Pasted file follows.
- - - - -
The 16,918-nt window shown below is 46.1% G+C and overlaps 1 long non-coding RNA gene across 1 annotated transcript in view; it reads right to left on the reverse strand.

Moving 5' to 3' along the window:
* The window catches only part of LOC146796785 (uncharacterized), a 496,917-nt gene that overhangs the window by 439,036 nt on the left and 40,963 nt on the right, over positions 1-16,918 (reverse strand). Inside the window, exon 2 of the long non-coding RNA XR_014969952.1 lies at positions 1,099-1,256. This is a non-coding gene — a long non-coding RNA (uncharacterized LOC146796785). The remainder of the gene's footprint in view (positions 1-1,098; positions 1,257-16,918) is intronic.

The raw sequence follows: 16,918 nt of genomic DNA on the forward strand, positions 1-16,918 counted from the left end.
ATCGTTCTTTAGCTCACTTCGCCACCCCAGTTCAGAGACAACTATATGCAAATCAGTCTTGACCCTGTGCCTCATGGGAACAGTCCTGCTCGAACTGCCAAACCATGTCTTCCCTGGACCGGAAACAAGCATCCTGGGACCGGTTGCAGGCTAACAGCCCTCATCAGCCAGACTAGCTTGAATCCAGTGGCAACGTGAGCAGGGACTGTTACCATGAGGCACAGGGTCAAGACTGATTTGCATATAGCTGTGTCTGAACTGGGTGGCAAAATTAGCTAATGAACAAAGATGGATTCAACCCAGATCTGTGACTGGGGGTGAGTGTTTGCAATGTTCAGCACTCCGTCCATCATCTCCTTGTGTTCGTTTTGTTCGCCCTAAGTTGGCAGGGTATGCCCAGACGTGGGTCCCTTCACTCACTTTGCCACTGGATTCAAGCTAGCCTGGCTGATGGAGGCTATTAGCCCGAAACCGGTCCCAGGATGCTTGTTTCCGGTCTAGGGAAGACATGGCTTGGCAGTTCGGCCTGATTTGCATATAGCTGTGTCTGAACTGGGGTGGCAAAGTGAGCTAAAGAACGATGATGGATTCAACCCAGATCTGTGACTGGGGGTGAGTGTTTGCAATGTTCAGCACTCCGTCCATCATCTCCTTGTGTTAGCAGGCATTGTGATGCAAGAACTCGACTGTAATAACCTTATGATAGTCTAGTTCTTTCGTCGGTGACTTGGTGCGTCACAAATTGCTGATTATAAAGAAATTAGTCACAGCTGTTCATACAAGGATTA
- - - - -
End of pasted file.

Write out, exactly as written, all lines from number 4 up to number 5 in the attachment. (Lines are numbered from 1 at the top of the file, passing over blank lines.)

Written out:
The raw sequence follows: 16,918 nt of genomic DNA on the forward strand, positions 1-16,918 counted from the left end.
ATCGTTCTTTAGCTCACTTCGCCACCCCAGTTCAGAGACAACTATATGCAAATCAGTCTTGACCCTGTGCCTCATGGGAACAGTCCTGCTCGAACTGCCAAACCATGTCTTCCCTGGACCGGAAACAAGCATCCTGGGACCGGTTGCAGGCTAACAGCCCTCATCAGCCAGACTAGCTTGAATCCAGTGGCAACGTGAGCAGGGACTGTTACCATGAGGCACAGGGTCAAGACTGATTTGCATATAGCTGTGTCTGAACTGGGTGGCAAAATTAGCTAATGAACAAAGATGGATTCAACCCAGATCTGTGACTGGGGGTGAGTGTTTGCAATGTTCAGCACTCCGTCCATCATCTCCTTGTGTTCGTTTTGTTCGCCCTAAGTTGGCAGGGTATGCCCAGACGTGGGTCCCTTCACTCACTTTGCCACTGGATTCAAGCTAGCCTGGCTGATGGAGGCTATTAGCCCGAAACCGGTCCCAGGATGCTTGTTTCCGGTCTAGGGAAGACATGGCTTGGCAGTTCGGCCTGATTTGCATATAGCTGTGTCTGAACTGGGGTGGCAAAGTGAGCTAAAGAACGATGATGGATTCAACCCAGATCTGTGACTGGGGGTGAGTGTTTGCAATGTTCAGCACTCCGTCCATCATCTCCTTGTGTTAGCAGGCATTGTGATGCAAGAACTCGACTGTAATAACCTTATGATAGTCTAGTTCTTTCGTCGGTGACTTGGTGCGTCACAAATTGCTGATTATAAAGAAATTAGTCACAGCTGTTCATACAAGGATTA